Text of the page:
Review published on December 12, 2017.
I’m still not sure exactly what I think about this book! It’s a wonderfully chilling, contemporary tale, something of an indictment of our digital age where social media provokes such self-aggrandising, narcissistic and self-absorbed behaviour. This is a fable for modern times, a suggestion of what might be scarily possible in this technological age. The cover blurb references The Truman Show which is what immediately springs to mind when you get into the book – The Truman Show for the YouTube generation. Inception came to mind as well. And there is more than a little Faustian suggestion as David Callow, our protagonist, I will not call him a hero, propels himself into – MindCast. Almost a rhyming play on words for I almost read it as MineCraft which wouldn’t be out of place even!! No spoilers here I’m afraid so you’ll have to read the story for yourselves.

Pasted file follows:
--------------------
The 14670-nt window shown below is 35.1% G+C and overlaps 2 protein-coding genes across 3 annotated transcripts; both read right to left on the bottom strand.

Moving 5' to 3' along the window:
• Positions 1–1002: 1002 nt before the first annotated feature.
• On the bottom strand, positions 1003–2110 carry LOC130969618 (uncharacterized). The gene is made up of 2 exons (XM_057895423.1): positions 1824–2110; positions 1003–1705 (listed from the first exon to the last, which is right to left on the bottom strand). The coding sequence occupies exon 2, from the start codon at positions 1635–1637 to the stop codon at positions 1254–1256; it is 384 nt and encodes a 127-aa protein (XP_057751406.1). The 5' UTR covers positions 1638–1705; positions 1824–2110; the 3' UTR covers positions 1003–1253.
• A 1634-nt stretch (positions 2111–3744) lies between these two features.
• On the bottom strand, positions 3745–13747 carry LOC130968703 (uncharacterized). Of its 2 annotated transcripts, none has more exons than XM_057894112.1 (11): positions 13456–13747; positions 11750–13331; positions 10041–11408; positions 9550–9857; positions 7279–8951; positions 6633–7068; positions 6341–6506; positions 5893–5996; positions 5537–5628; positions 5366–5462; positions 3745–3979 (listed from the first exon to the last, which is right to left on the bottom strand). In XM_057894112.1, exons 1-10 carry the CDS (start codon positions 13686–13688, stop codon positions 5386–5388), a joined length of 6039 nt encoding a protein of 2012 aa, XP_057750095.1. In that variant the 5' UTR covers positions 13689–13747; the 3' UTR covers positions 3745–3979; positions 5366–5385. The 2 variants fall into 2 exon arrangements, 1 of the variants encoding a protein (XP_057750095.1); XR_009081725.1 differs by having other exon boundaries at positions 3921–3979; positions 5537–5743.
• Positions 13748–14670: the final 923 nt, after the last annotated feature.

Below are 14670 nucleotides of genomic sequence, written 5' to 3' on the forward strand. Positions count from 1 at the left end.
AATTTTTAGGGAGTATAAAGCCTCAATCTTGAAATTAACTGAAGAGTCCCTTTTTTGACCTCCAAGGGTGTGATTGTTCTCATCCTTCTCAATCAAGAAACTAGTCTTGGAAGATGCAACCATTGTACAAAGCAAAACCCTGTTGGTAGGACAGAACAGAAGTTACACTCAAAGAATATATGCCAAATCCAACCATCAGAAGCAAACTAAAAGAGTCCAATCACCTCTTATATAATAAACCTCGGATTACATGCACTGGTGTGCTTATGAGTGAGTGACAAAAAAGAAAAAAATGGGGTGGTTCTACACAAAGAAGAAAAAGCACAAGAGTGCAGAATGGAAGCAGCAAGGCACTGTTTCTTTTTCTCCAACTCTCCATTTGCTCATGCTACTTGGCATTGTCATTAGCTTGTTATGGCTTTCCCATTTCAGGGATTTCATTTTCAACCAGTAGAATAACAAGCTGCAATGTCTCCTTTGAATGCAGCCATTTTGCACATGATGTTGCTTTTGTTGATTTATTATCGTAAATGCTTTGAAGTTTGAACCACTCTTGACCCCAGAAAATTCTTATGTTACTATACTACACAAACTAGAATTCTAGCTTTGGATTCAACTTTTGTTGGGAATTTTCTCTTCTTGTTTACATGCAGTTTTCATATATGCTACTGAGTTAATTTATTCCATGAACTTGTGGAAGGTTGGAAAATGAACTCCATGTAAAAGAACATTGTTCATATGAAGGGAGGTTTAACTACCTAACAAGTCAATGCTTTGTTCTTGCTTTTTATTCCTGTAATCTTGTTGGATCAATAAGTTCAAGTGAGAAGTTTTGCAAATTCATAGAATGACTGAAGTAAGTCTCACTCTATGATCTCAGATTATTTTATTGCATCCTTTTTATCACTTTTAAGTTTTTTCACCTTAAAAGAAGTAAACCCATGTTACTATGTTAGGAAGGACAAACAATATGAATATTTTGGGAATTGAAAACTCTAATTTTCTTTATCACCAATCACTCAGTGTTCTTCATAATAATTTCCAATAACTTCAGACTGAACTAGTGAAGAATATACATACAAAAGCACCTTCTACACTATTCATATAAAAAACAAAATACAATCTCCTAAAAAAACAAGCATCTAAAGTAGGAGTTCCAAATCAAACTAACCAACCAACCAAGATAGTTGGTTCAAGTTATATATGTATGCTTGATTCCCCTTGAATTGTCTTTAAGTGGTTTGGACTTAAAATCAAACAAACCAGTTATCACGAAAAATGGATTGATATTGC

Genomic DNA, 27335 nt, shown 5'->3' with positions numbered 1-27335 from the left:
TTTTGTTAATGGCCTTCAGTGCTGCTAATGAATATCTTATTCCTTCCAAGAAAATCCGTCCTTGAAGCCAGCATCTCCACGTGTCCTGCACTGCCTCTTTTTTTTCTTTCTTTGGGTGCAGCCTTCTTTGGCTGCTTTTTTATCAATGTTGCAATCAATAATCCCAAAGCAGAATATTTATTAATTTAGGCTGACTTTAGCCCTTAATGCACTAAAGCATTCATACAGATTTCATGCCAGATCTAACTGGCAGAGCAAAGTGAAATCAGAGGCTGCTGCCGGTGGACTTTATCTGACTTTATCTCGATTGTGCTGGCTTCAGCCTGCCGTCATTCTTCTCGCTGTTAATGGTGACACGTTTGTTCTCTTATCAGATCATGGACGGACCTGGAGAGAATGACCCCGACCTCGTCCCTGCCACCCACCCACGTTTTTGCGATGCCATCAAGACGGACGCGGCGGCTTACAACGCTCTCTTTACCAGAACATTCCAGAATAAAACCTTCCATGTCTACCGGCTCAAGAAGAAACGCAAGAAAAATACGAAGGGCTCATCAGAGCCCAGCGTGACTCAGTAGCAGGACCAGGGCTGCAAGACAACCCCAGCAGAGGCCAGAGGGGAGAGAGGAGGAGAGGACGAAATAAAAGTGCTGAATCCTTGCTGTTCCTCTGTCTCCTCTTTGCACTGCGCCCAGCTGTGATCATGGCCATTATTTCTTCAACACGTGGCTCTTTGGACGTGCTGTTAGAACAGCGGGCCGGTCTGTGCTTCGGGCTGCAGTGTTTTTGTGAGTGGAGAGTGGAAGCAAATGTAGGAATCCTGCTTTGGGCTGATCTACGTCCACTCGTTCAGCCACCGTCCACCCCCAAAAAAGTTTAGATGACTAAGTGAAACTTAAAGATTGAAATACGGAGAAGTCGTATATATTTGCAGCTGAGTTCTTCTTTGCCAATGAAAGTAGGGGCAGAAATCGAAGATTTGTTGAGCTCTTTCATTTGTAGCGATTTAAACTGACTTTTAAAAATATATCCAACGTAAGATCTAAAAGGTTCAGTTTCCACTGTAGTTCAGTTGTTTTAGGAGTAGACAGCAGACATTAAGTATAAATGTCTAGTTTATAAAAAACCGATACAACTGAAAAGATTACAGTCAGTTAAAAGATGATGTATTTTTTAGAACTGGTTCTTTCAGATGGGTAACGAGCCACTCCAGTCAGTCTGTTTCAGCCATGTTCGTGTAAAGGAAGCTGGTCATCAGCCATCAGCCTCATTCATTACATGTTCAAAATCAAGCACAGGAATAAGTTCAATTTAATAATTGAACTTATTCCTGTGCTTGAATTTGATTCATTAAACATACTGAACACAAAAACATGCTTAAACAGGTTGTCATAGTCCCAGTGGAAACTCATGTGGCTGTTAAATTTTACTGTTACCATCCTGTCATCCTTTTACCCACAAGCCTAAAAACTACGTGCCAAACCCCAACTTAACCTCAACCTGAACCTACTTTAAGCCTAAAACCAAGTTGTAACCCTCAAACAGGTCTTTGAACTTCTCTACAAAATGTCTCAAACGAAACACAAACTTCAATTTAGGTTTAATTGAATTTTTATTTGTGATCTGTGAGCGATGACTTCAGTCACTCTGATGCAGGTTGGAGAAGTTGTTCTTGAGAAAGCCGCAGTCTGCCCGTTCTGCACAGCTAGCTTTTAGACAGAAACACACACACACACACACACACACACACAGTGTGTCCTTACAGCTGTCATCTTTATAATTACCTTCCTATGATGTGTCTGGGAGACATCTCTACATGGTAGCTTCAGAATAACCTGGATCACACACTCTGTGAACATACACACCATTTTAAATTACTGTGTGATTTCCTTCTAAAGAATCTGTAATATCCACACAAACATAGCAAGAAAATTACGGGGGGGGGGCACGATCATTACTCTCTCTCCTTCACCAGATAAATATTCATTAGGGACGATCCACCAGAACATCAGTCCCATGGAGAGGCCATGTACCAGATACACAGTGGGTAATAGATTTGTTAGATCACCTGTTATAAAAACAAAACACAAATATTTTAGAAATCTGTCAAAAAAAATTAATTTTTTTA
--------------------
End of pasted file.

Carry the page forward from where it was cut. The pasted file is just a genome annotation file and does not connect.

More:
At less than 200 pages it’s a novella so it’s a quick, containable read but don’t be fooled by its brevity. There’s a depth and subtlety here that’s easy to overlook. As well as the ideas contained within the story it’s also a sensory experience and that’s where my problem with the book lies. I do believe that this would make a superb TV series or feature film because it is so visual. I could imagine it on the screen the whole time I was reading. Much of the action is ‘screen based’. I believe it would add a dimension to this story. Yes. Now I am sure what I think. Great story, wrong medium maybe. Someone film this, please. I’d pay money to go and see it in the cinema.
Gill Chedgey 4/5
Broadcast by Liam Brown
Legend Press 9781787199934 pbk Sep 2017
Paul Burke’s Ten Alternative Christmas Crackers